Republicans to delay business at convention by one day
TAMPA (Reuters) - Republicans will delay the start of business at their national convention in Tampa, Florida by one day due to Tropical Storm Isaac, the Republican National Committee chairman said on Saturday.
Chairman Reince Priebus said the convention - originally scheduled to be a four-day extravaganza of pomp and party celebration - would convene on Monday as scheduled but then immediately recess until Tuesday afternoon.
The convention is due to formally nominate Mitt Romney and Paul Ryan as presidential and vice presidential candidates to challenge Democratic President Barack Obama and Vice President Joe Biden in the November 6 election.
"Due to the severe weather reports for the Tampa Bay area, the Republican National Convention is going to convene on Monday August 27th and then immediately recess until Tuesday afternoon, August 28th," Priebus told reporters in a telephone briefing.
He said members of the RNC, the Romney staff and officials who are running the convention made the decision unanimously in light of the weather situation.
Tropical Storm Isaac storm has pummeled Haiti, killing at least four people and has now moved on to Cuba.
Fueled by warm Gulf waters, Isaac was forecast to strengthen into a Category 2 hurricane with 100-mph (160-kph) winds and hit the U.S. coast somewhere between the Florida Panhandle and New Orleans around midweek.
Officials expect to have a better idea of how badly the storm will impact the Tampa area by Sunday.
"The Republican convention is going to take place. We know that we will officially nominate Mitt Romney and Paul Ryan," said Priebus. He added that party officials were working with Florida state officials and emergency management to ensure the safety of everyone attending the convention.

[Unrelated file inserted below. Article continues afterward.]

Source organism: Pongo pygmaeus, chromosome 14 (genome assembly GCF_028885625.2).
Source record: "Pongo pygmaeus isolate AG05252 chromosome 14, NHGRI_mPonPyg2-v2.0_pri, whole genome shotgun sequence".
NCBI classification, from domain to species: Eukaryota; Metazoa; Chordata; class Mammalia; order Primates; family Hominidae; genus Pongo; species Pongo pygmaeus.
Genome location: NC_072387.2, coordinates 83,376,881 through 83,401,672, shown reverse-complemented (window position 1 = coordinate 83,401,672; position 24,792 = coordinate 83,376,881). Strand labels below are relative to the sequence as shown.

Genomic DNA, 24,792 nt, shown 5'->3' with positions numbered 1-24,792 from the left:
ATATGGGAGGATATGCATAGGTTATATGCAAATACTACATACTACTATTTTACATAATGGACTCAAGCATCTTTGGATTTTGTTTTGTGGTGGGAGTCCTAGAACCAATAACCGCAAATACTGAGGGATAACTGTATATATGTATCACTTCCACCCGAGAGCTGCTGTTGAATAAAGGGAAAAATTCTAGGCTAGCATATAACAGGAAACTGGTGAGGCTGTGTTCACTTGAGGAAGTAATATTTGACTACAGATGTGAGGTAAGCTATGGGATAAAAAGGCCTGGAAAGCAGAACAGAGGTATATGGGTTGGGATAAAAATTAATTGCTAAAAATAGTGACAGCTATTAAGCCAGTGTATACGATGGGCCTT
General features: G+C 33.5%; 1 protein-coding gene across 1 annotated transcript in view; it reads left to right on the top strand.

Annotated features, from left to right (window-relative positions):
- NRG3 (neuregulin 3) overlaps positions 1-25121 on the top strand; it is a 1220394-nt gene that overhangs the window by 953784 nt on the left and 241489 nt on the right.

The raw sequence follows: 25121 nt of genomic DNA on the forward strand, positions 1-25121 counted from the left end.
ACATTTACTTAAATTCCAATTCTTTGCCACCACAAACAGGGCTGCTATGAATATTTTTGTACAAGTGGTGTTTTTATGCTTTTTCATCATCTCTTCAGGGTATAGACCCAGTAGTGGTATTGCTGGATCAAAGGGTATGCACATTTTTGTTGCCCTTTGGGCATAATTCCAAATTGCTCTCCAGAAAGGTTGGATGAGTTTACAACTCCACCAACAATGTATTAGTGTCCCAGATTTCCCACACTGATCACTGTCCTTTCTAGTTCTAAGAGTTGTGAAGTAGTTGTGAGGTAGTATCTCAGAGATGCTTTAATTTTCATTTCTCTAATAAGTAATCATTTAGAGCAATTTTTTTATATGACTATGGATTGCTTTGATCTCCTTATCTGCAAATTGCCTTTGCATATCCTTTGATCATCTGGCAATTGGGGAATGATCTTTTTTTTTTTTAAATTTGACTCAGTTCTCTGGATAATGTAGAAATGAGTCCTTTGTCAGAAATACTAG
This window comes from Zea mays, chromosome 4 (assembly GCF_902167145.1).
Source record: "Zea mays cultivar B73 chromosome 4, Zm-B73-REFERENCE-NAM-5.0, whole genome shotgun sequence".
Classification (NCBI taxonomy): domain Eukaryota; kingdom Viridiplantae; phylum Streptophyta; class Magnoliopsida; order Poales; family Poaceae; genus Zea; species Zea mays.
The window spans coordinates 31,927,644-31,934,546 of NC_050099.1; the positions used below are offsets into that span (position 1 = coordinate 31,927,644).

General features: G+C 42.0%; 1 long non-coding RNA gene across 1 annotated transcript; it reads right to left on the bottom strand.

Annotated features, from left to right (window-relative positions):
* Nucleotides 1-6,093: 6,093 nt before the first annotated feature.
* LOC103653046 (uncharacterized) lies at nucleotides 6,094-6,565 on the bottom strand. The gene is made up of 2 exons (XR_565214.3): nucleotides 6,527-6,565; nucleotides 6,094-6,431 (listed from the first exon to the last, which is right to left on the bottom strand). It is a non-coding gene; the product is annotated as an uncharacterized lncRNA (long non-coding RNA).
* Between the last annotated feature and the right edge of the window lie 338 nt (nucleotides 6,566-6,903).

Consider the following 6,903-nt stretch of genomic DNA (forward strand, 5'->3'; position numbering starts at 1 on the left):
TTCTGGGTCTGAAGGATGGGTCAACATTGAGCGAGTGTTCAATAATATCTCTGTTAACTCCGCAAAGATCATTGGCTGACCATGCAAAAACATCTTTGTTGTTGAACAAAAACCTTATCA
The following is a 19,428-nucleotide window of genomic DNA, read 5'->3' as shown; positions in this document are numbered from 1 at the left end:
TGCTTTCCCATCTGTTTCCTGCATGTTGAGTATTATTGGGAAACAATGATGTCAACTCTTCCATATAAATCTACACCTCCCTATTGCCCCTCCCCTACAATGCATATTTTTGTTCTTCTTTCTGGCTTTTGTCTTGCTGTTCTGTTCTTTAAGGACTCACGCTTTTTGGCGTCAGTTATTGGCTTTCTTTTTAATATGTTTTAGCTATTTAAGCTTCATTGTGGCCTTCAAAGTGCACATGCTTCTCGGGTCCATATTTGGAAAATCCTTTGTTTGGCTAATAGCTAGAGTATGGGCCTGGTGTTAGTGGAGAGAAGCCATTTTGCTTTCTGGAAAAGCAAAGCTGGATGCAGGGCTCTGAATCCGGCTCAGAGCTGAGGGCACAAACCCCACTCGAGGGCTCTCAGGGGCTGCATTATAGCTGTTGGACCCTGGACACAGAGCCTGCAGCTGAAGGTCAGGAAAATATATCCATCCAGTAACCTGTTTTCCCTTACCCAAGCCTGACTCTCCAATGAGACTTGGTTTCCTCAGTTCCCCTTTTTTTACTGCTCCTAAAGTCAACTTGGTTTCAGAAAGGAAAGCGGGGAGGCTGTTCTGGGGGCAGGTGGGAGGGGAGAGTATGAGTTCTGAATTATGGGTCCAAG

Russ Schriefer, a representative from the Romney campaign, said they would adjust times and try to fit in as many speakers as possible in three days instead of the planned four-day event.
"I think the important thing is that, even as .. the days will be abbreviated, ... we'll absolutely be able to get our message out," Schriefer said.
"We have the opportunity to tell the American people the story of the last four years, how President Obama's failed leadership has failed this country and how Mitt Romney ... can provide a better future for Americans."
The Republican convention will bring 50,000 visitors to the Tampa-St. Petersburg area, home to well over 4 million people. Over the last few days local authorities have said they could handle the crowds and the approaching storm.
Many attendees booked earlier flights to be in place before any bad weather. Hotels said they were ready to shift party schedules or move outdoor events indoors.
The last Republican convention, in St. Paul, Minnesota, in 2008 was also delayed by a day due to a storm. That year, Hurricane Gustav hit the Louisiana coast as the convention was set to get under way.
The party, still reeling from criticism of Republican President George W. Bush's handling of devastating Hurricane Katrina in 2005, rushed to delay the meeting out of respect for Gustav's victims.
Convention president Bill Harris said the party was ready operationally for the event to begin but they were acting out of an "abundance of caution" because of the uncertainty of the weather.
"I want to make sure everyone who attends the convention is safe and everyone who lives in Florida is not unnecessarily injured by any activities taking place when a storm threatens," Harris said.
Vice President Biden, who had planned to visit Florida during the convention but who had already canceled his Tampa event on Tuesday because of the storm has decided to also cancel his other events in Orlando and St. Augustine.